Court faults German TV for calling Nazi camps ‘Polish’
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Court faults German TV for calling Nazi camps ‘Polish’

Polish citizen Karol Tendera, 95, brought the case against Germany's ZDF channel over wording in a promotional trailer

The railway track leading to the infamous ‘Death Gate’ at the Auschwitz II Birkenau extermination camp, on November 13, 2014, in Oswiecim, Poland. (Christopher Furlong/Getty Images via JTA)
The railway track leading to the infamous ‘Death Gate’ at the Auschwitz II Birkenau extermination camp, on November 13, 2014, in Oswiecim, Poland. (Christopher Furlong/Getty Images via JTA)

WARSAW, Poland — An appeals court in Poland on Thursday ruled that a German broadcaster must publicly apologize to an Auschwitz survivor for having described Nazi-German death camps as “Polish”.

“Every Pole won’t necessarily be offended but the plaintiff was. He went from being a victim to the culprit” because of the erroneous wording, the judge wrote in his ruling.

Polish citizen Karol Tendera, 95, brought the case against Germany’s ZDF channel over the wording in a 2013 promotional trailer for a documentary about the liberation of Auschwitz-Birkenau and Majdanek.

The Nazi death camps were set up and entirely controlled by Germany in occupied Poland.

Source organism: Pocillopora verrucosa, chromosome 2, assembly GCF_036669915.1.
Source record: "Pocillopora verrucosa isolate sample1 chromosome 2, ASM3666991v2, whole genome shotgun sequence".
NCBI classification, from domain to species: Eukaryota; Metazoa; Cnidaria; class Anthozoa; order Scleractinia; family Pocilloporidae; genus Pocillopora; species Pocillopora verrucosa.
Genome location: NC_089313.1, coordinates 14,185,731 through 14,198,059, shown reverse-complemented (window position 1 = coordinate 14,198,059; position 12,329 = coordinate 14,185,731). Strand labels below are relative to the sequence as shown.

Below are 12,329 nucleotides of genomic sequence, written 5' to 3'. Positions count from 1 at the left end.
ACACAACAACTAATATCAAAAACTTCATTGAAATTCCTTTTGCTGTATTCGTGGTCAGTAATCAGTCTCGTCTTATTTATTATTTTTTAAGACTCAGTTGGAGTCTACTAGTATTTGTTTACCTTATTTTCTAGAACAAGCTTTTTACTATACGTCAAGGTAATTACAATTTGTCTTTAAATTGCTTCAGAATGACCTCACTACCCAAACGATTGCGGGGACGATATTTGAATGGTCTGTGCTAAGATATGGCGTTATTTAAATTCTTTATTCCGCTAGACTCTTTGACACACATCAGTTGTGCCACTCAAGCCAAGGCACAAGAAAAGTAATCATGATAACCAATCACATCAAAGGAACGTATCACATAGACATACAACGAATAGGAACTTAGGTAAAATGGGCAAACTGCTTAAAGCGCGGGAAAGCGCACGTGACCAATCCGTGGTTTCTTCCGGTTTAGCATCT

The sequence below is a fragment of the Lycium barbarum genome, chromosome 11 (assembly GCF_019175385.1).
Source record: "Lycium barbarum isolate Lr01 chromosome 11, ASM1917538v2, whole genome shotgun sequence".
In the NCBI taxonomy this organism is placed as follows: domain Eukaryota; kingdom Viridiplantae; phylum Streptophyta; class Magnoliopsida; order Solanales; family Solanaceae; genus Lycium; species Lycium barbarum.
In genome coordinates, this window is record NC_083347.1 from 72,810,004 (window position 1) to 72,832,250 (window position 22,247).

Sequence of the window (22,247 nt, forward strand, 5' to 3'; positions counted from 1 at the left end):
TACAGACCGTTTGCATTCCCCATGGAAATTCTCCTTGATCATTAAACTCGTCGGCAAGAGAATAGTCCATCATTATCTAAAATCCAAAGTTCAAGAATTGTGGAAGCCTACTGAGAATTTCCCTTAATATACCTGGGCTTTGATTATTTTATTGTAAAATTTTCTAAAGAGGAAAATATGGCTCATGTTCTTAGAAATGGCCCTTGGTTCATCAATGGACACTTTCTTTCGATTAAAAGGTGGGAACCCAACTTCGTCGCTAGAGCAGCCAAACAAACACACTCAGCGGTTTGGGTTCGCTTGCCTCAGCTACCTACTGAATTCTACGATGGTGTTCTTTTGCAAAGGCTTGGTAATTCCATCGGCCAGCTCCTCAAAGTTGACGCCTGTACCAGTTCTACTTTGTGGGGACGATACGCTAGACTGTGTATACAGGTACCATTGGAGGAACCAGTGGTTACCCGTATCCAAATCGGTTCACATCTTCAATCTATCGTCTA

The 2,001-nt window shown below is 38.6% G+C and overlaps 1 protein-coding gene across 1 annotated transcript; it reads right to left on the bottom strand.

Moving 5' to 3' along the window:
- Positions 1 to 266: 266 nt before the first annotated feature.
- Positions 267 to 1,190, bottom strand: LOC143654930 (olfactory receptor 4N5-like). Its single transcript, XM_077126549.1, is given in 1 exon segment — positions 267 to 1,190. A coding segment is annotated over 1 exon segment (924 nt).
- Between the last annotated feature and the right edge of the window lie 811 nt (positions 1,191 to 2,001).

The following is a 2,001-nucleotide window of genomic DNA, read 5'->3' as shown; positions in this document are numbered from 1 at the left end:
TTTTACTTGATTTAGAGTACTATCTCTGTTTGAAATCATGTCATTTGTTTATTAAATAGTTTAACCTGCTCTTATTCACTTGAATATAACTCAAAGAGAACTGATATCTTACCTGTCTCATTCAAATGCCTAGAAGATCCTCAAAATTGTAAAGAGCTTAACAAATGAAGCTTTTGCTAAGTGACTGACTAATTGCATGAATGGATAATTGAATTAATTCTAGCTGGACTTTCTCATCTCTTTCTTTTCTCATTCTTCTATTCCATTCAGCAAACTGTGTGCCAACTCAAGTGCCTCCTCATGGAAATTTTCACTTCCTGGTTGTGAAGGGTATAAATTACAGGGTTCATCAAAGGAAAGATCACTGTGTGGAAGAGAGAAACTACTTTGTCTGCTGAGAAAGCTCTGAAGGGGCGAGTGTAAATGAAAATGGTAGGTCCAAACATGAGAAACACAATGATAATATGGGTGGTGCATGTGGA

A lower court had earlier dismissed the case by saying ZDF had “effectively” explained its behavior in two letters it sent to Tendera and a statement posted on its website.

But the appeals court in the southern city of Krakow overturned the earlier decision and called for more, asking ZDF to publish its apology for a month on its website.

It said the wording had violated Tendera’s rights, including his dignity and national identity.

Warsaw monitors global media closely for descriptions of such camps as Polish, having also censured British and US media in the past.

Even if the term is used as a geographical indicator, Warsaw says it can give the impression that Poland bore responsibility for the Holocaust, whereas it was one of the greatest victims of the slaughter.

Poland was attacked and occupied by Nazi Germany in World War II, losing six million of its citizens, including three million Jews in the Holocaust.

The government said this year it would seek fines or jail terms of up to three years against anyone who referred to the camps as Polish.

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